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Take a virtual journey to the bustling streets of New York in Bert Monroy: The Making of Times Square. Digital painter Bert Monroy reveals how he created the minute details that build the impressive 108,000 x 21,600 pixels, 25-feet wide photorealistic portrait of this iconic intersection.
In this installment, The Tools, Bert demonstrates how he uses the brushes, filters, and textures in Photoshop to create everything from the trees in Central Park to the billboards on Broadway, and shares his techniques for keeping his project organized with layers and groups. He also touches on the importance of channels and channel calculations, and how the evolution of the tools in Photoshop from CS3 to CS5 shaped his work.
In this tutorial, we're going to look at some patterns on walls created with brushes. Now they are kind of irregular looking patterns. Let us zoom in here into the interior of the Toys R Us in Times Square and we see this one wall back here. This one wall has all these little stars in a blue field there. Moving over across to this side, we see another set of walls that has stars and dots right there and here and back in here. We are going to look at those and how they were created.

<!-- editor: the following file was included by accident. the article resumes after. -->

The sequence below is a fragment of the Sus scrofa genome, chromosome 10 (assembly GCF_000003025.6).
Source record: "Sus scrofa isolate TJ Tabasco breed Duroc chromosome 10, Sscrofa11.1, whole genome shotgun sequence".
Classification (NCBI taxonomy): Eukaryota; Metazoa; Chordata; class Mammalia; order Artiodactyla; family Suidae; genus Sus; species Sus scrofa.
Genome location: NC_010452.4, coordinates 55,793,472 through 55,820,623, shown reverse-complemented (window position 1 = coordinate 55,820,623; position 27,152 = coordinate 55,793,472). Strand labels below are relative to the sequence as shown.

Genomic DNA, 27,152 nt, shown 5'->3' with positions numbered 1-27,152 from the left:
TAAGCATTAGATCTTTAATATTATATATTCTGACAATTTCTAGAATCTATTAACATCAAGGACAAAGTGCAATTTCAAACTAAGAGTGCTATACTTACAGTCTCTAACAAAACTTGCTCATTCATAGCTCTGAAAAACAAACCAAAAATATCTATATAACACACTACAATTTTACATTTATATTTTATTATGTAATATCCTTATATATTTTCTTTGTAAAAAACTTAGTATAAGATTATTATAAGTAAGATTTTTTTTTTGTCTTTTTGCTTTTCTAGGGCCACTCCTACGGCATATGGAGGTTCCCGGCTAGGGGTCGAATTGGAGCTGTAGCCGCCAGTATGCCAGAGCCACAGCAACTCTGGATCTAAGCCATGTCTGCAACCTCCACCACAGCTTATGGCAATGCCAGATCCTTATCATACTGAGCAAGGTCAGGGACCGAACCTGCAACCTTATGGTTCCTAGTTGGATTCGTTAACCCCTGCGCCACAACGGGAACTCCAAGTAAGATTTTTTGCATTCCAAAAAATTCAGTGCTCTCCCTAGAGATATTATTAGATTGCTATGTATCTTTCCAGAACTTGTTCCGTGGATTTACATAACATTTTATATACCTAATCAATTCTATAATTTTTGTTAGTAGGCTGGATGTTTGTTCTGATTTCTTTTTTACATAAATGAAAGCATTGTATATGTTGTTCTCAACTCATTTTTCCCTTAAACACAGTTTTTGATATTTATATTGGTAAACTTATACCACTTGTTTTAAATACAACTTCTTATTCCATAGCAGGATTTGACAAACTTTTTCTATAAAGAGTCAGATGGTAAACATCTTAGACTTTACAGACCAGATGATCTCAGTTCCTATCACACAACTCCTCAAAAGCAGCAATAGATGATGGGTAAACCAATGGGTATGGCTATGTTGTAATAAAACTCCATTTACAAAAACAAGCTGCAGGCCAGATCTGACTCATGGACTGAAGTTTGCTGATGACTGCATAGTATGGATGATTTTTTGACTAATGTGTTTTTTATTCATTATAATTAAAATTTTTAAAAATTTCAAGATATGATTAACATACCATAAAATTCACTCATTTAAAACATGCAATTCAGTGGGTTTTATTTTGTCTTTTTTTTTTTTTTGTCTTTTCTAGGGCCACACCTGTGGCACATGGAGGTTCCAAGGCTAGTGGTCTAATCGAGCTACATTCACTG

Now I have here the actual files that made these things up. Here is that wall where we saw the Photo Pickup and there are various layers in here. So let's study those layers so we could see how this was built up. Of course, there are the paths that make it up. There is the path that made up the actual sign and so on. There is little stars. Now let's go look at the layers. Look at the background layer. The background layer is simply the gradient, going from this lilac down to this kind of a teal blue. Then there is a layer here that has little blobs or little shapes that makes up all those weird little designs on the wall, and there is the layer with the dots, bunch of irregular dots, and there are some stars.